1. They look delightful! My goodness, your husband must be cracked in the head not to like those. Is something wrong with his taste buds? I guess we like what we like and don’t like. (I still think he is wired wrong or something.)

  2. mmm, flambe. Careful, you may get addicted to setting things on fire. If you’re not careful, you’ll have yourself a real propane torch under your sink like me!

  3. Thanks you very much for picking this recipe, it was so much fun to make and they taste SO good!!
    Your snails look fabulous, how did you get them to be lower at the outside?? Did you cut them on a bias? Did you reroll them, please solve this mystery!!! :-)

  4. I LOVED this recipe! I had so much fun making it, and I thought they tasted DIVINE! Very, very good choice!

    Quick q: did you cut yours extra thick in order to bake them in the muffin pan?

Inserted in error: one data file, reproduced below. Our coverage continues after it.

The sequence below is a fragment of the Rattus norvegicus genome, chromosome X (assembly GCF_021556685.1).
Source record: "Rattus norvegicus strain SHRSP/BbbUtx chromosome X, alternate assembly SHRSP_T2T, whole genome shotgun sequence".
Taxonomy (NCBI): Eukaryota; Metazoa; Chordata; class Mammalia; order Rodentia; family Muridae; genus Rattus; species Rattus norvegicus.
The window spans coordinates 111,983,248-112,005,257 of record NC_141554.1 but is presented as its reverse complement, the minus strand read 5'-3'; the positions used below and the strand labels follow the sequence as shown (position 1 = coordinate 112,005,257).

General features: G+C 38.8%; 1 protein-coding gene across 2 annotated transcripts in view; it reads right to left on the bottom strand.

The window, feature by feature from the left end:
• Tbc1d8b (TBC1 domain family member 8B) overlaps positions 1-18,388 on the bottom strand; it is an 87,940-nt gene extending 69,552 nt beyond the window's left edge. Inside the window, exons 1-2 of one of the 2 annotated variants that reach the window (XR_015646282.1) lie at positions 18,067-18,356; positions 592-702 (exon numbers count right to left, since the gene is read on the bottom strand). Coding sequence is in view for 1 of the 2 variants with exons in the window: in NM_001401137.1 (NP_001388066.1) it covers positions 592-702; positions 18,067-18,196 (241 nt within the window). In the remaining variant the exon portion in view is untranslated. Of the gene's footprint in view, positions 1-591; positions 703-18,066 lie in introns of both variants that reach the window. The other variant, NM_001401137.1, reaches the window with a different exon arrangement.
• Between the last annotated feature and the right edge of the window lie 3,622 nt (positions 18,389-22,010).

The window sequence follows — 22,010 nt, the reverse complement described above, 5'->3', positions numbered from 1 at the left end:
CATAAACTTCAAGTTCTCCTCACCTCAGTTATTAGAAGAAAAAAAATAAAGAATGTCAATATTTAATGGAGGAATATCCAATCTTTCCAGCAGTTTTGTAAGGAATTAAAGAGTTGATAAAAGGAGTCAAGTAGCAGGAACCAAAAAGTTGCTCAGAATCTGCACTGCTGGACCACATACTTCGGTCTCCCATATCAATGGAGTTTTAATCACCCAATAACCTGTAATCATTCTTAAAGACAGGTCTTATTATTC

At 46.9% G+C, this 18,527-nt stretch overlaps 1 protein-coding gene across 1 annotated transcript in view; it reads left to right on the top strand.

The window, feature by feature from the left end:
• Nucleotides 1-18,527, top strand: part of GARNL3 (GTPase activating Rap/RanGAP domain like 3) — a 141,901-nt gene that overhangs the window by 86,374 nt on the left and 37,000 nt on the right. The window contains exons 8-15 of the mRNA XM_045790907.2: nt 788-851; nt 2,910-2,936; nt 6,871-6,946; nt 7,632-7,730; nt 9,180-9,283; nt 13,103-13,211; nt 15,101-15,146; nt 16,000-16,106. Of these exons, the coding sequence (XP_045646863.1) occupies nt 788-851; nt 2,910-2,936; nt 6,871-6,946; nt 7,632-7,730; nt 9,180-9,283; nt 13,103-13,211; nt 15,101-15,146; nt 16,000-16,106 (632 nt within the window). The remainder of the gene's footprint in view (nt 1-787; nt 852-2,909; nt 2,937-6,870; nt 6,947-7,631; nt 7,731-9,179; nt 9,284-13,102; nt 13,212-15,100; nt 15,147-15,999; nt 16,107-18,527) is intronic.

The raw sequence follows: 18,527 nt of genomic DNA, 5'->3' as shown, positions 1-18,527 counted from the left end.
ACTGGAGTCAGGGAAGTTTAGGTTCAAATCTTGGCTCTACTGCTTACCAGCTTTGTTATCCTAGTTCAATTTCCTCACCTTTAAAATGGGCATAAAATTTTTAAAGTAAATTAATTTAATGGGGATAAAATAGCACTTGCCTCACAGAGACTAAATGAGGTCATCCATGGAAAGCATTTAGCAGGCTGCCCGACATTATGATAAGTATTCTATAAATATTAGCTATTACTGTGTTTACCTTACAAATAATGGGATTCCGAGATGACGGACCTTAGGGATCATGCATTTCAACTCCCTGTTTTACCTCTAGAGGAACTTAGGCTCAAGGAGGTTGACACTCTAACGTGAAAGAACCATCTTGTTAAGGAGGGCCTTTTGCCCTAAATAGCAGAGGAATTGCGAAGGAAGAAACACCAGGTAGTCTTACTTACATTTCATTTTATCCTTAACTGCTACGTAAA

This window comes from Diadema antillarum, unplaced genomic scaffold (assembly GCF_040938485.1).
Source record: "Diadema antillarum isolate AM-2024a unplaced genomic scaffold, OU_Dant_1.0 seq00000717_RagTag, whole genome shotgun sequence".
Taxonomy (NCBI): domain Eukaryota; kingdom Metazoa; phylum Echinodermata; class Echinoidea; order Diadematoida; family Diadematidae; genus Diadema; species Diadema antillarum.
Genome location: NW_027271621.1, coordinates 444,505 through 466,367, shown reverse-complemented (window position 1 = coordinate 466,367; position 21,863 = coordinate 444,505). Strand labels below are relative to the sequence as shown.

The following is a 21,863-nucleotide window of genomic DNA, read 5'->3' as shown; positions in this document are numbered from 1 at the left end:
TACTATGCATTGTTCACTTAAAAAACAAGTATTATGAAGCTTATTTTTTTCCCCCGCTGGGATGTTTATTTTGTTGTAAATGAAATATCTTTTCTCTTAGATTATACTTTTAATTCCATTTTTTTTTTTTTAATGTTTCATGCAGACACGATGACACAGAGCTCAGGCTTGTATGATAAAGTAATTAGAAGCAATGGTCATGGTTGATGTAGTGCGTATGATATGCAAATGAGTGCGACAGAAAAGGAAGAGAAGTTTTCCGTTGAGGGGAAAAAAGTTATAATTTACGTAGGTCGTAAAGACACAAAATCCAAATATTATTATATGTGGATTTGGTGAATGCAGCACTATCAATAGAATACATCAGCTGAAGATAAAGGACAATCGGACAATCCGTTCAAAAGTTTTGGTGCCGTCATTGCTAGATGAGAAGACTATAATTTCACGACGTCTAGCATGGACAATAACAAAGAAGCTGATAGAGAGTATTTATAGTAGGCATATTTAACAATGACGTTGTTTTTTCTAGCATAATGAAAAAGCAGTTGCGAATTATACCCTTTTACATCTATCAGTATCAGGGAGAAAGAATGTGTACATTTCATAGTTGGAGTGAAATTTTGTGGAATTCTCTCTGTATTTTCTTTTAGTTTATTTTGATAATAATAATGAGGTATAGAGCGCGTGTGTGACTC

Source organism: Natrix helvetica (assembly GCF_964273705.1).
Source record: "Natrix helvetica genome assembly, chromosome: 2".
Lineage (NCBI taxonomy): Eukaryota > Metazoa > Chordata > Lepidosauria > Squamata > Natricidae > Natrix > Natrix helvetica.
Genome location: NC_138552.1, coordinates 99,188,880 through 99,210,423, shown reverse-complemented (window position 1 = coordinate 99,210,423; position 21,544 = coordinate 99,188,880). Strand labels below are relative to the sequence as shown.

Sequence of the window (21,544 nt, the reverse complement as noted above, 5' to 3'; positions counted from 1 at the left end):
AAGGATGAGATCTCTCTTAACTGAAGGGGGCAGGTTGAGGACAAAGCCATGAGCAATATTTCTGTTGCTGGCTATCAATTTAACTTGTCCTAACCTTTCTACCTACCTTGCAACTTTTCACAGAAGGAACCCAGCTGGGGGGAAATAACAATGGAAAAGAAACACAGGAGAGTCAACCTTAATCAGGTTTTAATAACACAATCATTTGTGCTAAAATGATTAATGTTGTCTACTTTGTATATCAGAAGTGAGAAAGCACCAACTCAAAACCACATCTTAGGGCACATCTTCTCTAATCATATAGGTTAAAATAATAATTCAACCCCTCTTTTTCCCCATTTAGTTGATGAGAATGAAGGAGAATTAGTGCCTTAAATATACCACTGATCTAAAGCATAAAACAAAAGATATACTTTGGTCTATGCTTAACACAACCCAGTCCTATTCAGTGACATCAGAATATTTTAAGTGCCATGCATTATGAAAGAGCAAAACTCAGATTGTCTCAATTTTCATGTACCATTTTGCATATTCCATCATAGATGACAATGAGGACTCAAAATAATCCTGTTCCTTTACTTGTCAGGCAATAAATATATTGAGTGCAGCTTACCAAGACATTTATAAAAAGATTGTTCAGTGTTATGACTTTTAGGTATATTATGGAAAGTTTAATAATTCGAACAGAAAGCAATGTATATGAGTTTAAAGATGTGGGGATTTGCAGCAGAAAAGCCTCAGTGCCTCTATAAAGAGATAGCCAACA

5. Thanks for picking a great recipe! I definitely learned a lot with this one, and with such a tasty end result. I like how you baked yours in a muffin tin–I’ll have to try that. Mine spread out too much, but that’s okay, since they still tasted great.

  6. They look gorgeous and heart attack or not, I’d love to sink my teeth into one right now. Your post are always humorous and the photos stunning. Well done!

  7. My husband, the resident baker, has done Dorie’s brioche, which is so delicious. Has not yet tried this variation… but I’ll suggest it. The snails look lovely.

  8. what a great idea to bake them in a tin– they are nice and high! tangerine glaze looks awesome! i have found that with most potentially scary kitchen things (including fire) as long as you don´t fear it, everything works out fine.

  9. Oh, yum. I glazed mine with an orange glaze. I must say, though, your hubbie doesn’t like pastry cream?!

  10. I think lighting something on fire would definitely make me want to make the recipe! Looks great! I would never think of the tangerine combination! delicious!

  11. You are the best for picking this recipe. The idea of doing brioche by hand sounded awfull, but when I tried it I was happy with how easy it was to make! Had never made brioche before, and I’m so gratefull to you for giving me reason to learn it. Allready wanna make more! Yours look so perfect!